Police in the Uzbek capital Tashkent say they have detained two men in connection with the brutal murder of a young gay man in the country where homosexuality is officially considered a crime.
A representative of the police department in Tashkent's Yunusobod district told RFE/RL on September 13 that two suspects were charged with the murder of 25-year-old Shokir Shavkatov, whose body was found a day earlier.
The officer, who asked that his name was not mentioned as he was not authorized to give out information on an ongoing investigation, told RFE/RL that Shavkatov was found with two stab wounds in his body and his throat cut so deeply that he was almost decapitated.
Shavkatov had said that he was gay on Instagram.
His mother told RFE/RL that authorities refused to release her son's body for burial, which, according to Islamic traditions, must be buried before sunset after the death.
Shavkatov’s friend, who only gave his first name, Aziz, told RFE/RL that Shavkatov was in a nightclub on September 12. He left the club late at night with two men, Aziz said, and went to an apartment in Tashkent where he most likely was attacked and eventually killed.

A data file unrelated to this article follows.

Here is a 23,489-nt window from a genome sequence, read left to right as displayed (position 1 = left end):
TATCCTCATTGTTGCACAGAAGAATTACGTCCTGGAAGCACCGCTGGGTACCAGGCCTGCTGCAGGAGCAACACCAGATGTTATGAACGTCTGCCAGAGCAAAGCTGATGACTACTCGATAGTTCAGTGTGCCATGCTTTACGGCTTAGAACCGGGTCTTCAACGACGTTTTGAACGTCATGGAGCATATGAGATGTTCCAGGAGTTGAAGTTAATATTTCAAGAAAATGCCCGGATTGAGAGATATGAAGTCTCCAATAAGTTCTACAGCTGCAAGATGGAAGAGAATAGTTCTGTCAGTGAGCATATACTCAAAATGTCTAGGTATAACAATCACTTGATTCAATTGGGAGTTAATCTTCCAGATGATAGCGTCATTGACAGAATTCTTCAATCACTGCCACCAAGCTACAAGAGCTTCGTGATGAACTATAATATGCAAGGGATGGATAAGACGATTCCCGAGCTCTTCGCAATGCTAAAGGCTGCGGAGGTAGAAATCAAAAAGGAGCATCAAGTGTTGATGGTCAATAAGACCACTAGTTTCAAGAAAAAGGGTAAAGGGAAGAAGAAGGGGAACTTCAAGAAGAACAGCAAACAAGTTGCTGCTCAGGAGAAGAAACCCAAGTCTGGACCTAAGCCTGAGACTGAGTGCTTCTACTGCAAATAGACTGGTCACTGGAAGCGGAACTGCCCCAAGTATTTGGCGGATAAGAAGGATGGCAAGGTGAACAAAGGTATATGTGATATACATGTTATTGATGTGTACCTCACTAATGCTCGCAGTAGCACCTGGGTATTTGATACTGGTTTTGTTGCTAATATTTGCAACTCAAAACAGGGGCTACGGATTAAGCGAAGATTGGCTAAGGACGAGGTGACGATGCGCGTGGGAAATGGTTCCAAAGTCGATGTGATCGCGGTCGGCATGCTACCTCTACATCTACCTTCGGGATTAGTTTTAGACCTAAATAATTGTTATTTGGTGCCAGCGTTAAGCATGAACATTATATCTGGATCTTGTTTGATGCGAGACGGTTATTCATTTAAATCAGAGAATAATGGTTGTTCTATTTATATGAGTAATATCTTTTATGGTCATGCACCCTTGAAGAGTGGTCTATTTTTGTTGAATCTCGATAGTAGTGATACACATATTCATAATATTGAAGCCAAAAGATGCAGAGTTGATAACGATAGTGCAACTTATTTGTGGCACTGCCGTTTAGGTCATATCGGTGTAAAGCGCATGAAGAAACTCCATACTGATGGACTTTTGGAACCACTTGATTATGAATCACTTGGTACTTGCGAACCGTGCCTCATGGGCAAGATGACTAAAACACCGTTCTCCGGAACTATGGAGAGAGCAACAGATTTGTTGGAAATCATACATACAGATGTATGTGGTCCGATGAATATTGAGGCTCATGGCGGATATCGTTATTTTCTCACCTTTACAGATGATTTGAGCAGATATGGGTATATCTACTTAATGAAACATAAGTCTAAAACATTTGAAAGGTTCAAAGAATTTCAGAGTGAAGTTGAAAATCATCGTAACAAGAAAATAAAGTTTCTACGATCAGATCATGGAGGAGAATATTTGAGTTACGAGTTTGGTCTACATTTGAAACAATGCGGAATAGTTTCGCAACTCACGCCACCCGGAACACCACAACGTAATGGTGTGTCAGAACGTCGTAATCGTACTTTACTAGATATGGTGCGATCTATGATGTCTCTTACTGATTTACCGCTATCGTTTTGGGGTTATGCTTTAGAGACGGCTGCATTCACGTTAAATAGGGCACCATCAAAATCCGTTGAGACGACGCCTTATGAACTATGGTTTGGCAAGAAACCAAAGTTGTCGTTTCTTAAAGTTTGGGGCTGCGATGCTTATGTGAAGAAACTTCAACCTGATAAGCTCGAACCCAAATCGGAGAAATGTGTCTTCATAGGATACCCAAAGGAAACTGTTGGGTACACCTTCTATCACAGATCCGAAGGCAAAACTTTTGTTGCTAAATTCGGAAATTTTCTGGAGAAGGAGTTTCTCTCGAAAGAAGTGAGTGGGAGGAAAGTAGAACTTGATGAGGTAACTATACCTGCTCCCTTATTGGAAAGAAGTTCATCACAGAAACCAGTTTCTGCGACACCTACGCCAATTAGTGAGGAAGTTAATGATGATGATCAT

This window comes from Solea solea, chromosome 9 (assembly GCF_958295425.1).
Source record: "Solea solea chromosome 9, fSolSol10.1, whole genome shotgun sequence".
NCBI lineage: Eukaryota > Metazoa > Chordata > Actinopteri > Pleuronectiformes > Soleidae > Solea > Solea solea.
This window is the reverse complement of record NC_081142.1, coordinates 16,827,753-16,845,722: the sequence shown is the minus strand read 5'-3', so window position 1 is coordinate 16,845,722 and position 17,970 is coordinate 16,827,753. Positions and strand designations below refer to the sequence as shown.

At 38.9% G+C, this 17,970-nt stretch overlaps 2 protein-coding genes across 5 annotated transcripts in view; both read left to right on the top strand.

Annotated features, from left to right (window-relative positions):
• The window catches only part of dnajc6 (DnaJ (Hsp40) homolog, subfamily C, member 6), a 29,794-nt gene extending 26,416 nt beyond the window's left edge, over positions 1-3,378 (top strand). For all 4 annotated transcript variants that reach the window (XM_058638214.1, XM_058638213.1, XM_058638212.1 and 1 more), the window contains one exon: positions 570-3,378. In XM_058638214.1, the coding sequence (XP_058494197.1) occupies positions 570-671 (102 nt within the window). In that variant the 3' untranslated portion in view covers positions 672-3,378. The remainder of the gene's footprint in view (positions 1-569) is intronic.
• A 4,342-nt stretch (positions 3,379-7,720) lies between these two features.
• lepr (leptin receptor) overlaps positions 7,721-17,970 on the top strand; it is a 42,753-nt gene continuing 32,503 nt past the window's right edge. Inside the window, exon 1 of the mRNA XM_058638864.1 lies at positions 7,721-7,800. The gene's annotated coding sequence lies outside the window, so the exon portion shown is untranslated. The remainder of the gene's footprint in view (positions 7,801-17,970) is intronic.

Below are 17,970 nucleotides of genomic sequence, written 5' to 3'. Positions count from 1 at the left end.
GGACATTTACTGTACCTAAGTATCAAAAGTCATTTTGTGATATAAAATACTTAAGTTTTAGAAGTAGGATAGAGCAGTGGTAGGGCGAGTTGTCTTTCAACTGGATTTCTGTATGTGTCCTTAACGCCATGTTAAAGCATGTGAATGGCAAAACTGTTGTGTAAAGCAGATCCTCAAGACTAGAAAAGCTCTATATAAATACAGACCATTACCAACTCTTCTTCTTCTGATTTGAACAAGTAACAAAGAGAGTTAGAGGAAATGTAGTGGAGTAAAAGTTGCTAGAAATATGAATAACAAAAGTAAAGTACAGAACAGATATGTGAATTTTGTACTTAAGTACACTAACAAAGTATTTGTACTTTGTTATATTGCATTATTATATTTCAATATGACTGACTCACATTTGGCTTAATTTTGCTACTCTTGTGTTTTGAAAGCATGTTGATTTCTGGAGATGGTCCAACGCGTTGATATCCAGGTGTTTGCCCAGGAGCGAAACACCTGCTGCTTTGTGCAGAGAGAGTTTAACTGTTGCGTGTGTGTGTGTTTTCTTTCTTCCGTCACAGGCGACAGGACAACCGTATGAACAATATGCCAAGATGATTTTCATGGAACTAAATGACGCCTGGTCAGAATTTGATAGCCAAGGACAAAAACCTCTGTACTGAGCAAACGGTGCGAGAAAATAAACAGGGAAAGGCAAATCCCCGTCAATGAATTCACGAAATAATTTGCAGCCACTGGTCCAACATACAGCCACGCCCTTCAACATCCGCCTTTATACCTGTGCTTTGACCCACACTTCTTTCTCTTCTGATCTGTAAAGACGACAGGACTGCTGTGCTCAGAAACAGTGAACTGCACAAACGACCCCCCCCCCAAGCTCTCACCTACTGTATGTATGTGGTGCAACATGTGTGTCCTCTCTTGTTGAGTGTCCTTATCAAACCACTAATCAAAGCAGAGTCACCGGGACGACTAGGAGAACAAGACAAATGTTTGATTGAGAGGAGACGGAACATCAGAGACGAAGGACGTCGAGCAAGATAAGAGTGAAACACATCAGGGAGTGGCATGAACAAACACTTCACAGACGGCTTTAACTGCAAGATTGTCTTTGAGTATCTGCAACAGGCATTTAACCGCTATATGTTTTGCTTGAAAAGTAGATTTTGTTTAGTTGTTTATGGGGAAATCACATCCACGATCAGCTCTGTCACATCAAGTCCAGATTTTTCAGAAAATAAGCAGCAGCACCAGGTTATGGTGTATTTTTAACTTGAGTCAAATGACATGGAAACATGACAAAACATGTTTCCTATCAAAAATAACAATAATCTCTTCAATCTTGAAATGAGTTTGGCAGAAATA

It is not clear at this point if the murder was a hate crime, but a gay resident of Tashkent told RFE/RL that he believed it was.
"Just two days ago, police raided the same nightclub and took some 10 gays with them. The two men who took away Shokir Shavkatov last night from that nightclub introduced themselves as ethics police," the man said, adding that Shavkatov's killing shocked and frightened all of the capital's LGBT community.
Uzbekistan and Turkmenistan are the only former Soviet republics where gay relations have not been decriminalized since the collapse of the Soviet Union.
In Russia, as in most former Soviet republics, homosexuality was decriminalized in the 1990s, though it remains illegal to promote homosexuality among minors.